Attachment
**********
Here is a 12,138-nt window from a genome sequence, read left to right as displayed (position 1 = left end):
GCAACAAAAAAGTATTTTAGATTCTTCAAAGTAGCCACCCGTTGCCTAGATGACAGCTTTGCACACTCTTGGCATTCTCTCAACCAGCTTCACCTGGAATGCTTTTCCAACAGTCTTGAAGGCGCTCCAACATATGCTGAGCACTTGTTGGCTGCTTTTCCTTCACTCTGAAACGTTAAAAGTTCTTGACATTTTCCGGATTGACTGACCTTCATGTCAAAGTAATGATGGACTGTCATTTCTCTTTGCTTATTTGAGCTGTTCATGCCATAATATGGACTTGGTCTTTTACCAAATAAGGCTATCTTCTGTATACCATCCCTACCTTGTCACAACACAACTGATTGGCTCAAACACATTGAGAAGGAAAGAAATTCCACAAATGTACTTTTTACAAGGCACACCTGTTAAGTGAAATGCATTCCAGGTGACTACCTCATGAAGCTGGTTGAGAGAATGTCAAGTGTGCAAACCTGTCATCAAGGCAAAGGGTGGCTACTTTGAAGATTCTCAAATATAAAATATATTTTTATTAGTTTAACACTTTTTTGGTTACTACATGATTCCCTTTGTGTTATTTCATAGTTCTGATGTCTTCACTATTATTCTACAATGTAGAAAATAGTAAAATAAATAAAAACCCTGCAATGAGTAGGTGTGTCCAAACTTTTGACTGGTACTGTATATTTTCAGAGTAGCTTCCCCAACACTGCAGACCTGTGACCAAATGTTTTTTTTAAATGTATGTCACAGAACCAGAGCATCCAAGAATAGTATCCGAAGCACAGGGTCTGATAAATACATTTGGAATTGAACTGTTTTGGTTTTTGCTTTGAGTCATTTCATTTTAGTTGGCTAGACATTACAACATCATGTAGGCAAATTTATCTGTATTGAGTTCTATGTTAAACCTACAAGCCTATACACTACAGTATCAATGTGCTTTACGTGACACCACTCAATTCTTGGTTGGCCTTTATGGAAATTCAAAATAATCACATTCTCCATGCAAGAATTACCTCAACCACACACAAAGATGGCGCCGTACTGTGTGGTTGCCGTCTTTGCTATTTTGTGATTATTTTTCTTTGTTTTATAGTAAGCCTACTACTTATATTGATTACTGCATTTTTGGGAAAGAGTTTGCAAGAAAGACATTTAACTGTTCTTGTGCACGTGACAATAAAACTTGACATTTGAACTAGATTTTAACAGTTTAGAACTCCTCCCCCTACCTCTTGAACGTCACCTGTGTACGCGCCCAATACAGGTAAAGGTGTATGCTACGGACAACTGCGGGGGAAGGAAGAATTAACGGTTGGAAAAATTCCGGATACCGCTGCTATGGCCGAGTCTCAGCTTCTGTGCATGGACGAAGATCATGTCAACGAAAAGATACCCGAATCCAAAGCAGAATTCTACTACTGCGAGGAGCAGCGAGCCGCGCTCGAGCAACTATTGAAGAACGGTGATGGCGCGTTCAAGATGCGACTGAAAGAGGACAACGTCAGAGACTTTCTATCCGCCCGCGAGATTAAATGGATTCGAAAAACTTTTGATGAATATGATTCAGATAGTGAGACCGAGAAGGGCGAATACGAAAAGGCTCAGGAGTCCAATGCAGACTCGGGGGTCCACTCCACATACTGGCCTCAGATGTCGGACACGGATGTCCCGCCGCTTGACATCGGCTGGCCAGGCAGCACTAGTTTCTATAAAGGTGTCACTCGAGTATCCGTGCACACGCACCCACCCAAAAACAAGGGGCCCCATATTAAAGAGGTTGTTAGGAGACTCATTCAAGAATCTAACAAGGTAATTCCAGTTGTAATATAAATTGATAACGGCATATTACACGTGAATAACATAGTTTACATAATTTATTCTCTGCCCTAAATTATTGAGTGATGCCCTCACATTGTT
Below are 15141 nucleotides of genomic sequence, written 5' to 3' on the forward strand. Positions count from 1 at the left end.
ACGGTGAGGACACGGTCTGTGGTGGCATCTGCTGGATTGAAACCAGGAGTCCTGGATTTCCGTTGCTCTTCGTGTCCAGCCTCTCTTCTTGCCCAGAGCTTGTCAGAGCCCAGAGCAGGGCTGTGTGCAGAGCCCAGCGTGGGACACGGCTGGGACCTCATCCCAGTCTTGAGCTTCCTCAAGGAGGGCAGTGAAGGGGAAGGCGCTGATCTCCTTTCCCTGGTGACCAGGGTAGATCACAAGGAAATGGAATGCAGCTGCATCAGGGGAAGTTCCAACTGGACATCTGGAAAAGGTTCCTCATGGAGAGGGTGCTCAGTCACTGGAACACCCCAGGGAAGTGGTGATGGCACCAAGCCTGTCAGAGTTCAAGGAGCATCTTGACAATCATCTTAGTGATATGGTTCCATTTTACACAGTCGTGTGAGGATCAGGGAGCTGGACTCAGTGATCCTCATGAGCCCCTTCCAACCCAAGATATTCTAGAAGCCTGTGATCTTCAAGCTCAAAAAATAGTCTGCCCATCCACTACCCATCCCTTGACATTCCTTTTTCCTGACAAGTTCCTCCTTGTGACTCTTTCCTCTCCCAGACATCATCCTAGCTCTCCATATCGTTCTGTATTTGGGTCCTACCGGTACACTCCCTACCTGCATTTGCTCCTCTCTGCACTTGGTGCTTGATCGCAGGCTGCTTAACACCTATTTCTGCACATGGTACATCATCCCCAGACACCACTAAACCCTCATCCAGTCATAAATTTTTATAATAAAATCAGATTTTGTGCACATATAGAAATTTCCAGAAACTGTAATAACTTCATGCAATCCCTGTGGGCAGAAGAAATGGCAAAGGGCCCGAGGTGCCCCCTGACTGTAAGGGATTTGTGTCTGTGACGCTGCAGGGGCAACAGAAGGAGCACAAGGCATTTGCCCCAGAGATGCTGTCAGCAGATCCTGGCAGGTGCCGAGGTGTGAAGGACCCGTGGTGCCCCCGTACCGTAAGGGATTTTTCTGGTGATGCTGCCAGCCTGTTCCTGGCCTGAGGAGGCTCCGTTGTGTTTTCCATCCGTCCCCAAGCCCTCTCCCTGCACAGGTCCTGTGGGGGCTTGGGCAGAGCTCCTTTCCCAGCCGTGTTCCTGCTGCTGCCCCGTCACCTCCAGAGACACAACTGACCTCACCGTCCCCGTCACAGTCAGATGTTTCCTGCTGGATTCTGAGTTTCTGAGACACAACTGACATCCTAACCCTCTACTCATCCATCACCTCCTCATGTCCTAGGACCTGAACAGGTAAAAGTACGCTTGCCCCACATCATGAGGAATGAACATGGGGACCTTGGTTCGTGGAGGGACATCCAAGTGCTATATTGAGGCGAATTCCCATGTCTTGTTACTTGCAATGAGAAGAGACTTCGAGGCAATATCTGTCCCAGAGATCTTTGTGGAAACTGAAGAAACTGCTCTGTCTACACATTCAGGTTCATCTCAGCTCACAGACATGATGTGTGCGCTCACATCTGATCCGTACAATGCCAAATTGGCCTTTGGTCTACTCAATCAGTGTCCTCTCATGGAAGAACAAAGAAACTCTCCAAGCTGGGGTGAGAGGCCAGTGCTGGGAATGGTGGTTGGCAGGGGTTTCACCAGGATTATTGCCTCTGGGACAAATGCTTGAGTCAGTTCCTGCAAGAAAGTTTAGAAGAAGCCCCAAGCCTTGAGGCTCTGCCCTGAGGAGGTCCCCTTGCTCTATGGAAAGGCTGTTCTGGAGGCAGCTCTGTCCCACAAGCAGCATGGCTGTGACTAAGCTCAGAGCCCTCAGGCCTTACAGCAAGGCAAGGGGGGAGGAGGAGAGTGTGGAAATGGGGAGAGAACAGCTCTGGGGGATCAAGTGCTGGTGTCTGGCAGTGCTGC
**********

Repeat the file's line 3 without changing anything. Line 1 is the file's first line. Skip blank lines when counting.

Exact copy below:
Below are 15141 nucleotides of genomic sequence, written 5' to 3' on the forward strand. Positions count from 1 at the left end.